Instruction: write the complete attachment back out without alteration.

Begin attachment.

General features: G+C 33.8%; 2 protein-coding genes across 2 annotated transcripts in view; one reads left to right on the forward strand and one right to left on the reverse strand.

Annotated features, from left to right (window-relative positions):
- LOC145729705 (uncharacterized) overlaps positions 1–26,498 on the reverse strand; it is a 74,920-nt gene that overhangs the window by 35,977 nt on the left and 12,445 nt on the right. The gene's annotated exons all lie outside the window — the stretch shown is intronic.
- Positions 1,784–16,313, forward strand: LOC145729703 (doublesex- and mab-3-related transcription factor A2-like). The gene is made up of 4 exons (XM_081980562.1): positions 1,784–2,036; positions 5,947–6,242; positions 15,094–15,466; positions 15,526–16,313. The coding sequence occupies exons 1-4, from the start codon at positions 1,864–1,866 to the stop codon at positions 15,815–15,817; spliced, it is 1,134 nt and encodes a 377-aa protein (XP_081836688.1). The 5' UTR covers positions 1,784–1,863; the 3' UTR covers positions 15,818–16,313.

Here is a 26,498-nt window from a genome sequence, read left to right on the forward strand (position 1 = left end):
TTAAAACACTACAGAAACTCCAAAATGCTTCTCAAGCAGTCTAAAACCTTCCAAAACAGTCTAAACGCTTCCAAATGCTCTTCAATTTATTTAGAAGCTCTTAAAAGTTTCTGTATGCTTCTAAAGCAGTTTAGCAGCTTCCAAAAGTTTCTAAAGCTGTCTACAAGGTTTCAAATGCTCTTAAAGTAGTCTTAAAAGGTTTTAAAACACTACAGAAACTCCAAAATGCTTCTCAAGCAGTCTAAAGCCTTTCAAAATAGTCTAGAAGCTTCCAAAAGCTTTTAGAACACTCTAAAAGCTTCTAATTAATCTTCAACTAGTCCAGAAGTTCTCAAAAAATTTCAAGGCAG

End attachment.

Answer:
General features: G+C 33.8%; 2 protein-coding genes across 2 annotated transcripts in view; one reads left to right on the forward strand and one right to left on the reverse strand.

Annotated features, from left to right (window-relative positions):
- LOC145729705 (uncharacterized) overlaps positions 1–26,498 on the reverse strand; it is a 74,920-nt gene that overhangs the window by 35,977 nt on the left and 12,445 nt on the right. The gene's annotated exons all lie outside the window — the stretch shown is intronic.
- Positions 1,784–16,313, forward strand: LOC145729703 (doublesex- and mab-3-related transcription factor A2-like). The gene is made up of 4 exons (XM_081980562.1): positions 1,784–2,036; positions 5,947–6,242; positions 15,094–15,466; positions 15,526–16,313. The coding sequence occupies exons 1-4, from the start codon at positions 1,864–1,866 to the stop codon at positions 15,815–15,817; spliced, it is 1,134 nt and encodes a 377-aa protein (XP_081836688.1). The 5' UTR covers positions 1,784–1,863; the 3' UTR covers positions 15,818–16,313.

Here is a 26,498-nt window from a genome sequence, read left to right on the forward strand (position 1 = left end):
TTAAAACACTACAGAAACTCCAAAATGCTTCTCAAGCAGTCTAAAACCTTCCAAAACAGTCTAAACGCTTCCAAATGCTCTTCAATTTATTTAGAAGCTCTTAAAAGTTTCTGTATGCTTCTAAAGCAGTTTAGCAGCTTCCAAAAGTTTCTAAAGCTGTCTACAAGGTTTCAAATGCTCTTAAAGTAGTCTTAAAAGGTTTTAAAACACTACAGAAACTCCAAAATGCTTCTCAAGCAGTCTAAAGCCTTTCAAAATAGTCTAGAAGCTTCCAAAAGCTTTTAGAACACTCTAAAAGCTTCTAATTAATCTTCAACTAGTCCAGAAGTTCTCAAAAAATTTCAAGGCAG